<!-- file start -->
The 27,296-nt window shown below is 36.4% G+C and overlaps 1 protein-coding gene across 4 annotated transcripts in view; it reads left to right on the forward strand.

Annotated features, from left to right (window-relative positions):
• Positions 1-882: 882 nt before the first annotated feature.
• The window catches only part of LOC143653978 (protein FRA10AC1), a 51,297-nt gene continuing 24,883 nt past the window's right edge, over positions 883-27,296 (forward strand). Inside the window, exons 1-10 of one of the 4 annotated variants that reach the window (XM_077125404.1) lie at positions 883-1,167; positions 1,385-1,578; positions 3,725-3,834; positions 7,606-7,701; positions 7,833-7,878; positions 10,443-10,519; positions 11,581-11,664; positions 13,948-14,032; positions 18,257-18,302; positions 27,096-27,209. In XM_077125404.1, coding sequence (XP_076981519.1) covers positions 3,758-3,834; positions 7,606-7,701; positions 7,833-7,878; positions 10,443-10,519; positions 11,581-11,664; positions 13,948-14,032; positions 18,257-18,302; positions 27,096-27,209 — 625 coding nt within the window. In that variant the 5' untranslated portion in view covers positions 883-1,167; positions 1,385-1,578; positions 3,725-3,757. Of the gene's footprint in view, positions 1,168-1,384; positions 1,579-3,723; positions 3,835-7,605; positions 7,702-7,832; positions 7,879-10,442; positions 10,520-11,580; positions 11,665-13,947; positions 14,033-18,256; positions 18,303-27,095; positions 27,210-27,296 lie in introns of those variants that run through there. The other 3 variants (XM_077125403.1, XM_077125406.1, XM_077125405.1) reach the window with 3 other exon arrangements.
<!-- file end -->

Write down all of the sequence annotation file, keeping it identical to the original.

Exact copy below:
The 27,296-nt window shown below is 36.4% G+C and overlaps 1 protein-coding gene across 4 annotated transcripts in view; it reads left to right on the forward strand.

Annotated features, from left to right (window-relative positions):
• Positions 1-882: 882 nt before the first annotated feature.
• The window catches only part of LOC143653978 (protein FRA10AC1), a 51,297-nt gene continuing 24,883 nt past the window's right edge, over positions 883-27,296 (forward strand). Inside the window, exons 1-10 of one of the 4 annotated variants that reach the window (XM_077125404.1) lie at positions 883-1,167; positions 1,385-1,578; positions 3,725-3,834; positions 7,606-7,701; positions 7,833-7,878; positions 10,443-10,519; positions 11,581-11,664; positions 13,948-14,032; positions 18,257-18,302; positions 27,096-27,209. In XM_077125404.1, coding sequence (XP_076981519.1) covers positions 3,758-3,834; positions 7,606-7,701; positions 7,833-7,878; positions 10,443-10,519; positions 11,581-11,664; positions 13,948-14,032; positions 18,257-18,302; positions 27,096-27,209 — 625 coding nt within the window. In that variant the 5' untranslated portion in view covers positions 883-1,167; positions 1,385-1,578; positions 3,725-3,757. Of the gene's footprint in view, positions 1,168-1,384; positions 1,579-3,723; positions 3,835-7,605; positions 7,702-7,832; positions 7,879-10,442; positions 10,520-11,580; positions 11,665-13,947; positions 14,033-18,256; positions 18,303-27,095; positions 27,210-27,296 lie in introns of those variants that run through there. The other 3 variants (XM_077125403.1, XM_077125406.1, XM_077125405.1) reach the window with 3 other exon arrangements.